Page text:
Academic journal article Environmental Health Perspectives

Season, Sex, Age, and Education as Modifiers of the Effects of Outdoor Air Pollution on Daily Mortality in Shanghai, China: The Public Health and Air Pollution in Asia (PAPA) Study

Academic journal article Environmental Health Perspectives

Season, Sex, Age, and Education as Modifiers of the Effects of Outdoor Air Pollution on Daily Mortality in Shanghai, China: The Public Health and Air Pollution in Asia (PAPA) Study

Article excerpt

BACKGROUND: Various factors can modify the health effects of outdoor air pollution. Prior findings about modifiers are inconsistent, and most of these studies were conducted in developed countries.

OBJECTIVES: We conducted a time-series analysis to examine the modifying effect of season, sex, age, and education on the association between outdoor air pollutants [particulate matter < 10 [micro]m in aerodynamic diameter ([PM.sub.10]), sulfur dioxide, nitrogen dioxide, and ozone] and daily mortality in Shanghai, China, using 4 years of daily data (2001-2004).

METHODS: Using a natural spline model to analyze the data, we examined effects of air pollution for the warm season (Apirl-September) and cool season (October-March) separately. For total mortality, we examined the association stratified by sex and age. Stratified analysis by educational attainment was conducted for total, cardiovascular, and respiratory mortality.

RESULTS: Outdoor air pollution was associated with mortality from all causes and from cardiorespiratory diseases in Shanghai. An increase of 10 [micro]g/[m.sup.3] in a 2-day average concentration of [PM.sub.10], [SO.sub.2], [NO.sub.2], and [O.sub.3] corresponds to increases in all-cause mortality of 0.25% [95% confidence interval (CI), 0.14-0.37), 0.95% (95% CI, 0.62-1.28), 0.97% (95% CI, 0.66-1.27), and 0.31% (95% CI, 0.04-0-58), respectively. The effects of air pollutants were more evident in the cool season than in the warm season, and females and the elderly were more vulnerable to outdoor air pollution. Effects of air pollution were generally greater in residents with low educational attainment (illiterate or primary school) compared with those with high educational attainment (middle school or above).

CONCLUSIONS: Season, sex, age, and education may modify the health effects of outdoor air pollution in Shanghai. These findings provide new information about the effects of modifiers on the relationship between daily mortality and air pollution in developing countries and may have implications for local environmental and social policies.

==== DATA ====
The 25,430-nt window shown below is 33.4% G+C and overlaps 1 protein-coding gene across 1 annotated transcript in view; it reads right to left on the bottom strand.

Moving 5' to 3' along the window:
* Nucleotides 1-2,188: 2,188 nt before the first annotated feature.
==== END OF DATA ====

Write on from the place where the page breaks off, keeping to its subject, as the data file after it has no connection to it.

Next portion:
KEY WORDS: air pollution, modifier, mortality, time-series studies. Environ Health Perspect 116:1183-1188(2008). doi: 10.1289/ehp. 10851 available via http://dx.doi.org/[Online 9 July 2008]

Epidemiologic studies have reported associations of outdoor air pollution with daily mortality and morbidity from cardiorespiratoty diseases (Goldberg et al. 2003). Multicity analyses conducted in the United States, Canada, and Europe provide further evidence supporting coherence and plausibility of the associations (Burnett et al. 2000; Dominici et al. 2006; Katsouyanni et al. 1997, 2001; Samet et al. 2000a). Recently, interest has been focused on the possible modifying effect of season (Peng et al. 2005; Touloumi et al. 2006; Zeka et al. 2006), preexisting health status (Bateson and Schwartz 2004; Goldberg et al. 2001; Katsouyanni et al. 2001), and population demographic characteristics such as sex and age (Atkinson et al. 2001; Bateson and Schwartz 2004; Cakmak et al. 2006; Katsouyanni et al. 2001) on the relation between air pollution and daily mortality. It is also hypothesized that the effects of air pollution exposure on health are greater in people with lower socioeconomic status (SES) (O'Neill et al. 2003). However, prior findings about the modifying effect of SES remain inconsistent: some studies found evidence of modification (Finkelstein et al. 2003; Jerrett et al. 2004; Krewski et al. 2005; Zeka et al. 2006), but others did not (Bateson and Schwartz 2004; Cakmak et al. 2006; Samet et al. 2000b; Zanobetti and Schwartz 2000). Moreover, most of these studies were conducted in developed countries, and only a small number of studies have been conducted in Asia (Health Effects Institute 2004). The need remains for studies of cities in developing countries, where characteristics of outdoor air pollution (e.g., air pollution level and mixture, transport of pollutants), meteorological conditions, and sociodemographic patterns may differ from those in North America and Europe. …

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